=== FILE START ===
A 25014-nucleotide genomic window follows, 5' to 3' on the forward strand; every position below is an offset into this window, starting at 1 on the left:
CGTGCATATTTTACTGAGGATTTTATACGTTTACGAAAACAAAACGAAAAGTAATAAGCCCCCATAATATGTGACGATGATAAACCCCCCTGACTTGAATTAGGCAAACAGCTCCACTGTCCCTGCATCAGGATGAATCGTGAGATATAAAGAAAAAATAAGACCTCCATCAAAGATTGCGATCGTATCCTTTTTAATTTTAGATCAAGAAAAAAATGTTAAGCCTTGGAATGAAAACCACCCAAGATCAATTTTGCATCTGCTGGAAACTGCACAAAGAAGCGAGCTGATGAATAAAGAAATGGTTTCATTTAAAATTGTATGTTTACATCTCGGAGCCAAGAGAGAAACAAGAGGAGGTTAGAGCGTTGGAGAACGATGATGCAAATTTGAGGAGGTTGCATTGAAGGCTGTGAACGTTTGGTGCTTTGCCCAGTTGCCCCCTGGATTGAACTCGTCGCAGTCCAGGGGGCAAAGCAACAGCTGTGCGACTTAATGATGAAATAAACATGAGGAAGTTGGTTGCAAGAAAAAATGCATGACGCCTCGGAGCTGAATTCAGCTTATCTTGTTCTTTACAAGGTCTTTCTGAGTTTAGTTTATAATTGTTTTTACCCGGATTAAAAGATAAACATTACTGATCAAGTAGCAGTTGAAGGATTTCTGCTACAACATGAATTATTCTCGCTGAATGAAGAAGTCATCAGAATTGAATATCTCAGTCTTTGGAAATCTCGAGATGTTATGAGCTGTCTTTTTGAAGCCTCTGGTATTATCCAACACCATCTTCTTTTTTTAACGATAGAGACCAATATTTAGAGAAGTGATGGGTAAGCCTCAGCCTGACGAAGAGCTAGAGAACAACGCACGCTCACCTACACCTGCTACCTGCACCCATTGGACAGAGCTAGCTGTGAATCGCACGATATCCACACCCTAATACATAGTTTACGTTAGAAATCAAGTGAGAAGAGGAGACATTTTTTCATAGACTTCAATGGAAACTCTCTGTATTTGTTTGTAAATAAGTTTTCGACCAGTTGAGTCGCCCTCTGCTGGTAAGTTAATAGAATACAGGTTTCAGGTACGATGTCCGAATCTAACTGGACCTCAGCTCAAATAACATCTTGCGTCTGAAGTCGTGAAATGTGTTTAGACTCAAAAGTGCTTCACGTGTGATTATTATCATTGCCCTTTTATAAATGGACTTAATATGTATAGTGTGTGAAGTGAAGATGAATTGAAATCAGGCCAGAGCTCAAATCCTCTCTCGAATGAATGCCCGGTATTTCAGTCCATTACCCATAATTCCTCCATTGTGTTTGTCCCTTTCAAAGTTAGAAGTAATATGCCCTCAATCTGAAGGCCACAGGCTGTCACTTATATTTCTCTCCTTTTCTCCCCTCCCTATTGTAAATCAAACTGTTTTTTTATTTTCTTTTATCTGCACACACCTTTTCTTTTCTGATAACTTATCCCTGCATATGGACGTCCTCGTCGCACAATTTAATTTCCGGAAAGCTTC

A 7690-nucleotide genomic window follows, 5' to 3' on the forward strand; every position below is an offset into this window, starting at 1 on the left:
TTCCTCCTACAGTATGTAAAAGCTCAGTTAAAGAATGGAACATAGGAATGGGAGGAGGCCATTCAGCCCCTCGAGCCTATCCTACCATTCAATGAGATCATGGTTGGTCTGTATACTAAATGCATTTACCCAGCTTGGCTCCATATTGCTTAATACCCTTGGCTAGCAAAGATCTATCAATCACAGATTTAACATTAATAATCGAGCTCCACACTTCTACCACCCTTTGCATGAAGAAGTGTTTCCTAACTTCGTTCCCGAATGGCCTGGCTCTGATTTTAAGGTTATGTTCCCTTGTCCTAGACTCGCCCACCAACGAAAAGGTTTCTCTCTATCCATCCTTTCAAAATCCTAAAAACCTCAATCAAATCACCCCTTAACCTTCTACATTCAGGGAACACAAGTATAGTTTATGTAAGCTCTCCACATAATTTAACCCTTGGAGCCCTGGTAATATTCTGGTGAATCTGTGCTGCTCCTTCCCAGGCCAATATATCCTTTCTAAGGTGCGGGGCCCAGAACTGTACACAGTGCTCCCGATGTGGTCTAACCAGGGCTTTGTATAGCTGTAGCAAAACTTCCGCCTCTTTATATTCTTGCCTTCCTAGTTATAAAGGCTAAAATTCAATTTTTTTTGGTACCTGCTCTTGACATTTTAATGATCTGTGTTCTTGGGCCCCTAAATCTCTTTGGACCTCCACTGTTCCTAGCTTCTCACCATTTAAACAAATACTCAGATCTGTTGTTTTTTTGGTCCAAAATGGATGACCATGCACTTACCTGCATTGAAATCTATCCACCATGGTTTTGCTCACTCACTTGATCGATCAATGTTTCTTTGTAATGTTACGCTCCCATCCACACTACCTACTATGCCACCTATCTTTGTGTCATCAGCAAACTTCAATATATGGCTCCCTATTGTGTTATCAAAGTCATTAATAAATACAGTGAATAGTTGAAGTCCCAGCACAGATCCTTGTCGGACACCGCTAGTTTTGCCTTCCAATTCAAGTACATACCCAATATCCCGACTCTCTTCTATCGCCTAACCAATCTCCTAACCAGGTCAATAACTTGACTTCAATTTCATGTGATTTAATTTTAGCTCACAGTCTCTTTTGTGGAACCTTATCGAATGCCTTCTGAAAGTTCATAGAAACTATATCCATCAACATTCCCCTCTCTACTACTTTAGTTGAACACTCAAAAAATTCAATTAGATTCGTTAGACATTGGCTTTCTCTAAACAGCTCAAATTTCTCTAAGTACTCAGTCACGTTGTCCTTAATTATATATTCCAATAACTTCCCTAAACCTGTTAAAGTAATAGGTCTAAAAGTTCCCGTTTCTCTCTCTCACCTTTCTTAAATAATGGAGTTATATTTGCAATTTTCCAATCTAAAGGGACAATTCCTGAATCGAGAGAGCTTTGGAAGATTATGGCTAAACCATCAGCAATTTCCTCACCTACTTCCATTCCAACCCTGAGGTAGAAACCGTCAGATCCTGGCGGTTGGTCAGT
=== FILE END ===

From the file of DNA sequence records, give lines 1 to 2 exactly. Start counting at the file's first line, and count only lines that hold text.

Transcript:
A 25014-nucleotide genomic window follows, 5' to 3' on the forward strand; every position below is an offset into this window, starting at 1 on the left:
CGTGCATATTTTACTGAGGATTTTATACGTTTACGAAAACAAAACGAAAAGTAATAAGCCCCCATAATATGTGACGATGATAAACCCCCCTGACTTGAATTAGGCAAACAGCTCCACTGTCCCTGCATCAGGATGAATCGTGAGATATAAAGAAAAAATAAGACCTCCATCAAAGATTGCGATCGTATCCTTTTTAATTTTAGATCAAGAAAAAAATGTTAAGCCTTGGAATGAAAACCACCCAAGATCAATTTTGCATCTGCTGGAAACTGCACAAAGAAGCGAGCTGATGAATAAAGAAATGGTTTCATTTAAAATTGTATGTTTACATCTCGGAGCCAAGAGAGAAACAAGAGGAGGTTAGAGCGTTGGAGAACGATGATGCAAATTTGAGGAGGTTGCATTGAAGGCTGTGAACGTTTGGTGCTTTGCCCAGTTGCCCCCTGGATTGAACTCGTCGCAGTCCAGGGGGCAAAGCAACAGCTGTGCGACTTAATGATGAAATAAACATGAGGAAGTTGGTTGCAAGAAAAAATGCATGACGCCTCGGAGCTGAATTCAGCTTATCTTGTTCTTTACAAGGTCTTTCTGAGTTTAGTTTATAATTGTTTTTACCCGGATTAAAAGATAAACATTACTGATCAAGTAGCAGTTGAAGGATTTCTGCTACAACATGAATTATTCTCGCTGAATGAAGAAGTCATCAGAATTGAATATCTCAGTCTTTGGAAATCTCGAGATGTTATGAGCTGTCTTTTTGAAGCCTCTGGTATTATCCAACACCATCTTCTTTTTTTAACGATAGAGACCAATATTTAGAGAAGTGATGGGTAAGCCTCAGCCTGACGAAGAGCTAGAGAACAACGCACGCTCACCTACACCTGCTACCTGCACCCATTGGACAGAGCTAGCTGTGAATCGCACGATATCCACACCCTAATACATAGTTTACGTTAGAAATCAAGTGAGAAGAGGAGACATTTTTTCATAGACTTCAATGGAAACTCTCTGTATTTGTTTGTAAATAAGTTTTCGACCAGTTGAGTCGCCCTCTGCTGGTAAGTTAATAGAATACAGGTTTCAGGTACGATGTCCGAATCTAACTGGACCTCAGCTCAAATAACATCTTGCGTCTGAAGTCGTGAAATGTGTTTAGACTCAAAAGTGCTTCACGTGTGATTATTATCATTGCCCTTTTATAAATGGACTTAATATGTATAGTGTGTGAAGTGAAGATGAATTGAAATCAGGCCAGAGCTCAAATCCTCTCTCGAATGAATGCCCGGTATTTCAGTCCATTACCCATAATTCCTCCATTGTGTTTGTCCCTTTCAAAGTTAGAAGTAATATGCCCTCAATCTGAAGGCCACAGGCTGTCACTTATATTTCTCTCCTTTTCTCCCCTCCCTATTGTAAATCAAACTGTTTTTTTATTTTCTTTTATCTGCACACACCTTTTCTTTTCTGATAACTTATCCCTGCATATGGACGTCCTCGTCGCACAATTTAATTTCCGGAAAGCTTC